I was reading this proof and needed a clarification. The question is too old to post in it, hence this question.

The original link is here: Outer Measure of the set $E=(\mathbb Q\times \mathbb R) \cup (\mathbb R\times \mathbb Q)$

The proof writer mentioned that using an enumeration $\mathbb{Q} = \{x_1, x_2, \cdots\}$, for each $\epsilon > 0$ let us consider the following sets:

$$ \begin{gathered} A_{i,n} = (x_i - \epsilon 4^{-i-n}, x_i + \epsilon 4^{-i-n}) \times (-2^n, 2^n), \\ B_{i,n} = (-2^n, 2^n) \times (x_i - \epsilon 4^{-i-n}, x_i + \epsilon 4^{-i-n}). \end{gathered} $$

It is easy to see that $E \subseteq \bigcup_{i,n\geq 1} A_{i,n} \cup B_{i,n}$.

I don't understand why $(-2^n, 2^n)$ would cover the real part of the set. How should we define $n$ to make this happen?

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    $\begingroup$ For any $x\in\mathbb{R}$, there is $n\in\mathbb{N}$ such that $|x|<2^n$. $\endgroup$ Sep 23 at 5:20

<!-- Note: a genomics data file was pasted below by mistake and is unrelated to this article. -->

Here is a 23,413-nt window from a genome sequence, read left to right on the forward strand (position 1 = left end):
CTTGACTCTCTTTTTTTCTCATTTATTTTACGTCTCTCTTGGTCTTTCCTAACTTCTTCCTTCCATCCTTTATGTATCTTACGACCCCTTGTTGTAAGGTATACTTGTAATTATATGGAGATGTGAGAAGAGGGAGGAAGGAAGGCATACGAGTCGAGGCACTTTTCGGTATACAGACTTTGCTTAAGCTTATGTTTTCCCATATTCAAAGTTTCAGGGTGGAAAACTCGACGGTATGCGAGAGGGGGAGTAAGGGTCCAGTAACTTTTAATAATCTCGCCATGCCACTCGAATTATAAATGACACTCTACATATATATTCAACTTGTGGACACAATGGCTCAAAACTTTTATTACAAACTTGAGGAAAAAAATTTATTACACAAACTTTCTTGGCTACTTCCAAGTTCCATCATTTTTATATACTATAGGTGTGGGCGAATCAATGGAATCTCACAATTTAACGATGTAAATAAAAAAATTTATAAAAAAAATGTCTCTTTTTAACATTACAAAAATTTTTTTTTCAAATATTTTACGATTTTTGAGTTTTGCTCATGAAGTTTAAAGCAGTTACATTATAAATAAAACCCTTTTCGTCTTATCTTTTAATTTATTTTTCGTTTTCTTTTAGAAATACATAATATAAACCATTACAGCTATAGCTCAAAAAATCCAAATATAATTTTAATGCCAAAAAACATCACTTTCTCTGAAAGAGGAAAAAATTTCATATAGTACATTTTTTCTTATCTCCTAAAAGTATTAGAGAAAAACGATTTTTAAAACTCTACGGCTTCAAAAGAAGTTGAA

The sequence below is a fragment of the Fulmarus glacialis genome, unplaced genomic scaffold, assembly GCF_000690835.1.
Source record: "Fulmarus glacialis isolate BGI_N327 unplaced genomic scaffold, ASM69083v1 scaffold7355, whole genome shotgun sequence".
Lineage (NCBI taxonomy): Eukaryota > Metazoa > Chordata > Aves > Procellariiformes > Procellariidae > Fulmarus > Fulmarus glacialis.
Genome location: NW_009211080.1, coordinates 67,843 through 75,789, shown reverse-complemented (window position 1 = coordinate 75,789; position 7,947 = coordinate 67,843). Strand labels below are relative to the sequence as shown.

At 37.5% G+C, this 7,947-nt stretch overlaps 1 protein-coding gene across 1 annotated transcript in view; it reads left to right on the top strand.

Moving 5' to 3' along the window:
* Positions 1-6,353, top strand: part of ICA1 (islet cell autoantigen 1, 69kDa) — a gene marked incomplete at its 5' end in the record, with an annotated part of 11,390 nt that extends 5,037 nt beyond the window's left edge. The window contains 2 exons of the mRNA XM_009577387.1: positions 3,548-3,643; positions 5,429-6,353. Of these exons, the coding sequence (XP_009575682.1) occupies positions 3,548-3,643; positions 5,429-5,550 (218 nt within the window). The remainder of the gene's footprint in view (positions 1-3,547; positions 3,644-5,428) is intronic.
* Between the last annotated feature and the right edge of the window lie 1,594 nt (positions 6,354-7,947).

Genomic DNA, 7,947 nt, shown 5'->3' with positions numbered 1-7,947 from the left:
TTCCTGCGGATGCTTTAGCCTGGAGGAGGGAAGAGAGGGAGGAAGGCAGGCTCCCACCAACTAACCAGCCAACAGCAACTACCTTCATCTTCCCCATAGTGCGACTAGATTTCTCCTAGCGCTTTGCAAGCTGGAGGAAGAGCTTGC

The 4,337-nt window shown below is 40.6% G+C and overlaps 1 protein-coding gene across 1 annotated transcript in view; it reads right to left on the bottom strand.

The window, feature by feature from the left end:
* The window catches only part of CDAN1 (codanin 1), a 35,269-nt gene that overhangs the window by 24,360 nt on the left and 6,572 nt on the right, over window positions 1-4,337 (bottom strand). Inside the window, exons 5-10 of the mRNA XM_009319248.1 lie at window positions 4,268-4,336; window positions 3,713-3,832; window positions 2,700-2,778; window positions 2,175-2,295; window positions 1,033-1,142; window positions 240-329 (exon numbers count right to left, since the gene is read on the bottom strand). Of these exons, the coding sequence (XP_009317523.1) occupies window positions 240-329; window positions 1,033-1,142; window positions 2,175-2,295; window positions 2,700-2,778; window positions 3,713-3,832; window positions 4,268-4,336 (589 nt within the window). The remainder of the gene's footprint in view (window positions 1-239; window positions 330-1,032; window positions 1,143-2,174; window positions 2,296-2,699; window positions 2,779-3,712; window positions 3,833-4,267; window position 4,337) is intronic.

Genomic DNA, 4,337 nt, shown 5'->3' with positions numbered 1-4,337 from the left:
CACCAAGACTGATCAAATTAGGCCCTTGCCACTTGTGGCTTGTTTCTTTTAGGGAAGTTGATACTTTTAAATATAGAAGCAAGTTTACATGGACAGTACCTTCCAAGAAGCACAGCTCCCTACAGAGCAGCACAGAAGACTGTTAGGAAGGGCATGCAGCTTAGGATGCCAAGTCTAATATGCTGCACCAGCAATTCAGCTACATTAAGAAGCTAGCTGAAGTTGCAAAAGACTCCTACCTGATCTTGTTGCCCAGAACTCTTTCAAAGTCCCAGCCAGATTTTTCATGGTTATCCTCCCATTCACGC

• $\begingroup$ With a fixed $i$, you only need to cover the lines $\{x_i\}\times\mathbb R$ and $\mathbb R\times\{x_i\}$. Do that by making increasingly longer and thinner rectangles. Say for the first line use the rectangles $A_{i,n}$, for every $n\in\mathbb N$. The area of it is $2\cdot\epsilon 4^{-i-n}\cdot 2\cdot 2^n=4\epsilon 4^{-i}2^{-n}$ so the total area (for all $n$) is $4\epsilon 4^{-i}$ (as$\sum_{n=1}^{\infty}2^{-n}=1$), which still decreases exponentially in $i$ and now you can sum it over $i$. $\endgroup$ Sep 23 at 5:30
  • $\begingroup$ @OliverDíaz I guess this follows from the Archimedean property of the reals. $\endgroup$
    – Note
    Sep 23 at 6:06
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    $\begingroup$ @Note: yes it does. At this point, all properties of the reals can be used (and are used) in the construction of measures and integral. $\endgroup$ Sep 23 at 13:44
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    $\begingroup$ If that is the problem, you can even revert to high school algebra and say, if $x\in\mathbb R$, and you want $|x|<2^n$, just pick an integer $n$ bigger than $\log_2 |x|$, e.g. $n=1+\lfloor\log_2|x|\rfloor$ (or, pick any integer if $x=0$). (The fact that you can pick that integer is a consequence of the Archimedean property, of course.) $\endgroup$ Sep 24 at 8:19


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